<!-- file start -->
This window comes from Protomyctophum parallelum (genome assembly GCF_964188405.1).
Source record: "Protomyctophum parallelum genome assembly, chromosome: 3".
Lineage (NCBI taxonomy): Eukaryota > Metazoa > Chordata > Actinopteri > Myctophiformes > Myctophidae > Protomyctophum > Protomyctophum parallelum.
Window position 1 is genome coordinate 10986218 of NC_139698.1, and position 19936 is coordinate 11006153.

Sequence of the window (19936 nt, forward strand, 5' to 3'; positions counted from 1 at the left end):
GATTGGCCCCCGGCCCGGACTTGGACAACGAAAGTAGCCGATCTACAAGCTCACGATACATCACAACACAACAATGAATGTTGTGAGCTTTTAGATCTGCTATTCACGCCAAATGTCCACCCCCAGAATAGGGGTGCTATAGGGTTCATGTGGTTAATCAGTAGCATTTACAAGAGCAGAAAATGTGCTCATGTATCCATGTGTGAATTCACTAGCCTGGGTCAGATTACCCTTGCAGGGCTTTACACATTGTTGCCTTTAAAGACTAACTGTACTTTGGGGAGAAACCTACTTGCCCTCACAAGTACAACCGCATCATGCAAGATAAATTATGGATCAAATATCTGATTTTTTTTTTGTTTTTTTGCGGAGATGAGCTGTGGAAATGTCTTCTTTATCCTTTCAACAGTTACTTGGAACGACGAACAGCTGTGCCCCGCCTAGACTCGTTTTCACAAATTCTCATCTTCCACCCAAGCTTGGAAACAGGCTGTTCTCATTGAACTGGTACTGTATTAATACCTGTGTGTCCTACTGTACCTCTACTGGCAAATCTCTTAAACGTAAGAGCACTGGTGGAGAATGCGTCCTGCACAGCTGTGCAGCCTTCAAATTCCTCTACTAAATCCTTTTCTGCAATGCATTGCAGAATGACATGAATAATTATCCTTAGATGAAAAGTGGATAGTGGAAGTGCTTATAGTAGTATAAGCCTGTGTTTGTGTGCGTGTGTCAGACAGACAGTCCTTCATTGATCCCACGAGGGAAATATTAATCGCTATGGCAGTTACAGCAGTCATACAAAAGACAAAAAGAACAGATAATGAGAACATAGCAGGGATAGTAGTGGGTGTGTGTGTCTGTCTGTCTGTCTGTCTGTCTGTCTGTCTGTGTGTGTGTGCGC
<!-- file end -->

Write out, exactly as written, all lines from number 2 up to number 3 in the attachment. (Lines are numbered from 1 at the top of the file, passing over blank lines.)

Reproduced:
Source record: "Protomyctophum parallelum genome assembly, chromosome: 3".
Lineage (NCBI taxonomy): Eukaryota > Metazoa > Chordata > Actinopteri > Myctophiformes > Myctophidae > Protomyctophum > Protomyctophum parallelum.